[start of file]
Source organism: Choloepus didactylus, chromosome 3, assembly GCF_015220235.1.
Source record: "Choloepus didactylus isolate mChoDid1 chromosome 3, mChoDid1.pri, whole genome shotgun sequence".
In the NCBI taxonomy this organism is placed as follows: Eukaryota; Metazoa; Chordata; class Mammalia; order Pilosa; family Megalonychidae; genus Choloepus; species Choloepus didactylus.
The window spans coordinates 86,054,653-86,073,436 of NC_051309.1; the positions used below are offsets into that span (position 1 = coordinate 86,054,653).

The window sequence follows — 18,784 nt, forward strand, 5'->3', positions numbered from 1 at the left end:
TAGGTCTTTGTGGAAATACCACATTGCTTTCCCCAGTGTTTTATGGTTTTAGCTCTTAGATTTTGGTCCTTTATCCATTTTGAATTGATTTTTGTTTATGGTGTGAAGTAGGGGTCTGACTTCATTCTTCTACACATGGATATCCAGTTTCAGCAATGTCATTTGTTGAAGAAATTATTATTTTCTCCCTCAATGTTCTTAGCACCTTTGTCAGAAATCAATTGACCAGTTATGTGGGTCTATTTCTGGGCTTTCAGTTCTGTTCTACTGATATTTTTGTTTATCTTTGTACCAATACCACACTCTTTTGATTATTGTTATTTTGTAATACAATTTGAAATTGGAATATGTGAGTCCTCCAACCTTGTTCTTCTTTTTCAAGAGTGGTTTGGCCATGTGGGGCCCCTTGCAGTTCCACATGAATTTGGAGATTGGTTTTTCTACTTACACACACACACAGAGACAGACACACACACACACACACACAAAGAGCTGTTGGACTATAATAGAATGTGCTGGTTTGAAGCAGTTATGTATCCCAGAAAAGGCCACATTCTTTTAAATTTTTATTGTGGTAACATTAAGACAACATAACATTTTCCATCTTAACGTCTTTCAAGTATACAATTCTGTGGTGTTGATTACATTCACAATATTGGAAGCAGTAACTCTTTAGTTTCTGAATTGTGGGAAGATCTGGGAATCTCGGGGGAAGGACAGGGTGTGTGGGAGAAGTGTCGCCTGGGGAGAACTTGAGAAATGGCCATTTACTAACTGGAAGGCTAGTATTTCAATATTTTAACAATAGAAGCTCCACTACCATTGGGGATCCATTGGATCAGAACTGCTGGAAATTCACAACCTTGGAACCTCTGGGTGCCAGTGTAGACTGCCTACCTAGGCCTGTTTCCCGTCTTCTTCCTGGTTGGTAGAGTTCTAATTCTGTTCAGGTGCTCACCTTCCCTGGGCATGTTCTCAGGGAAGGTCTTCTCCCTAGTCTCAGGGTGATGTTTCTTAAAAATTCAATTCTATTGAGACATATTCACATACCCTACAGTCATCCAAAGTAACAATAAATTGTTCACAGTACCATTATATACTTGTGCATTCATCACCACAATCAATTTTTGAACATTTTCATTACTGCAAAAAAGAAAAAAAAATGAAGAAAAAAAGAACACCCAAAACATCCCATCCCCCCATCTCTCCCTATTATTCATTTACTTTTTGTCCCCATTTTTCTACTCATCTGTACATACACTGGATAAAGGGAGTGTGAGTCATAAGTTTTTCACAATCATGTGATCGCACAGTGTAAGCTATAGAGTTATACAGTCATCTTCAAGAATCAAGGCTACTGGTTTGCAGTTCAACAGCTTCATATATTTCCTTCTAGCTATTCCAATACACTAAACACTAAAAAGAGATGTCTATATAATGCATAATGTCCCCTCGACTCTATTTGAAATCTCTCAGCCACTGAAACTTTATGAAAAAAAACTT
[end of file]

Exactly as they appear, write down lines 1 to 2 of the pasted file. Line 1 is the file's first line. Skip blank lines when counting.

Source organism: Choloepus didactylus, chromosome 3, assembly GCF_015220235.1.
Source record: "Choloepus didactylus isolate mChoDid1 chromosome 3, mChoDid1.pri, whole genome shotgun sequence".